[The following is a lightly edited blog post that I published elsewhere in November of 2014.]
A little over seven years ago I began a long journey in acknowledging my ignorance.
Decency and decorum demand that I refrain from describing my circumstances. Let’s just say that I was in a horrible situation that lasted a good long while. After the situation had begun to resolve, I had a lot of healing to do. During the healing process, I developed a willingness to admit that there was a lot that I don’t know.
My ability to admit my know-nothingness also makes me a hell of a lot more teachable and receptive to new knowledge. I’m now comfortable acknowledging my ignorance and am increasingly open to different ideas and experiences.
Earlier this year I found myself in a perplexing situation. I took action, necessary action. Still, I found myself in free-fall. My discomfort grew by the day.
(I don’t know if the situation will ever resolve. Closure is a rare gift.)
I continued to struggle for months after I took action. I also began to wonder if I’d ever get over the situation. Even worse, I began to think that I was regressing. I kept on replaying the scenario in my head, to no good end. My anxiety and stress increased by the day.
I became incredibly confused. I thought I’d got over this sort of self-torture. I thought I’d got to the point where I could accept that there were things that I could not know and situations that I could not control. But now I afflicted myself with these ugly old habits of mind and heart. I had to stop this. But I didn’t know how.
Finally, after some struggle, I began to reflect on a pivotal interaction in the situation. I had a choice to make. A painful choice. I chose, I acted, and then dealt with the consequences.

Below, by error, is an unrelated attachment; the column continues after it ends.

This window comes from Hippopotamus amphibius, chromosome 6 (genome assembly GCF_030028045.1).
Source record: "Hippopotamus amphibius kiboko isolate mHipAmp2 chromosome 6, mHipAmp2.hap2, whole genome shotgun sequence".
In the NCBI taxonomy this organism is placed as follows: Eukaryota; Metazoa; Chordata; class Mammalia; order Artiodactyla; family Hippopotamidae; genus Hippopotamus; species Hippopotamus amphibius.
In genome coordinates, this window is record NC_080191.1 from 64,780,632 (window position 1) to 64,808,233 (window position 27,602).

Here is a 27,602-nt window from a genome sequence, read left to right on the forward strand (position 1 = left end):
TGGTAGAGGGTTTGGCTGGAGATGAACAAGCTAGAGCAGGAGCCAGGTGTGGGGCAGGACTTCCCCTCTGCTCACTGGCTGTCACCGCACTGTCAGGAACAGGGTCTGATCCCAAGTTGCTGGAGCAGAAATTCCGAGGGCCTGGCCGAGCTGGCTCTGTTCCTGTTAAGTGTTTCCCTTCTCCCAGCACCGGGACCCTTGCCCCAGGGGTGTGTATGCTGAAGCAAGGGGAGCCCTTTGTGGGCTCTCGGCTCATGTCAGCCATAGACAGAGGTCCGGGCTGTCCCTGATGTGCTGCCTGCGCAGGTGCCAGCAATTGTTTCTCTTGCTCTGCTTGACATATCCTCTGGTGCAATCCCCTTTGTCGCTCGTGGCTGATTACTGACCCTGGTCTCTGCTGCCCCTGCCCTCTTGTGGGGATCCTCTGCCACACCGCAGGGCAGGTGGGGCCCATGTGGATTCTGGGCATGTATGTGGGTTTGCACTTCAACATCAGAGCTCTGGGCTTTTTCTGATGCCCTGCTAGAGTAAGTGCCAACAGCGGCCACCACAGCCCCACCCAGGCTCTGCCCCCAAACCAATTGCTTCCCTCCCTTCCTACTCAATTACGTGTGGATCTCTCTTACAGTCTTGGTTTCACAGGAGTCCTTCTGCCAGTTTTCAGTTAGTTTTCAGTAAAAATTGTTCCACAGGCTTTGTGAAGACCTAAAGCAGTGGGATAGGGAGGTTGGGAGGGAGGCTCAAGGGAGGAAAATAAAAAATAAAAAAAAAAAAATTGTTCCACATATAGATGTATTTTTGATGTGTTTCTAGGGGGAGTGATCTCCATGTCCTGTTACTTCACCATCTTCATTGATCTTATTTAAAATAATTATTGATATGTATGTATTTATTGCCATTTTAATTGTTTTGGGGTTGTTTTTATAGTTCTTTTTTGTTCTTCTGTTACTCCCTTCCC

In the midst of a horrific anxiety attack, I replayed the situation in my mind once again. But this time I asked myself a question:
Did I do the right thing?
After some consideration, I answered Yes.
Then I asked myself another question:
Do I know that I did the right thing?
Suddenly, the answer came: Yes, I made the right choice. I acted rightly.
My answer wasn’t an opinion. I knew the answer. I knew I’d done the right thing. I knew it just as I am sure of my bedroom floor beneath my feet. Yes, I can parse out the logic of my decision. I can cite the ethical principles involved and demonstrate my knowledge of practical psychology. But at that moment when I knew that I’d done the right thing, logic, ethics, and appropriate relational boundaries seemed quite distant. I’d never felt knowledge that deeply before. It permeated the core of my being instead of just flooding my brain.
At that point, much of my angst evaporated. I was able to step away from the unresolved situation. While I can’t know or understand the entirety of the circumstances that gave me such pain, I eventually learned what I could know.
I also know what it feels like to know what I can know.
And for now, this is enough.
© José Luiz Bernardes Ribeiro / , via Wikimedia Commons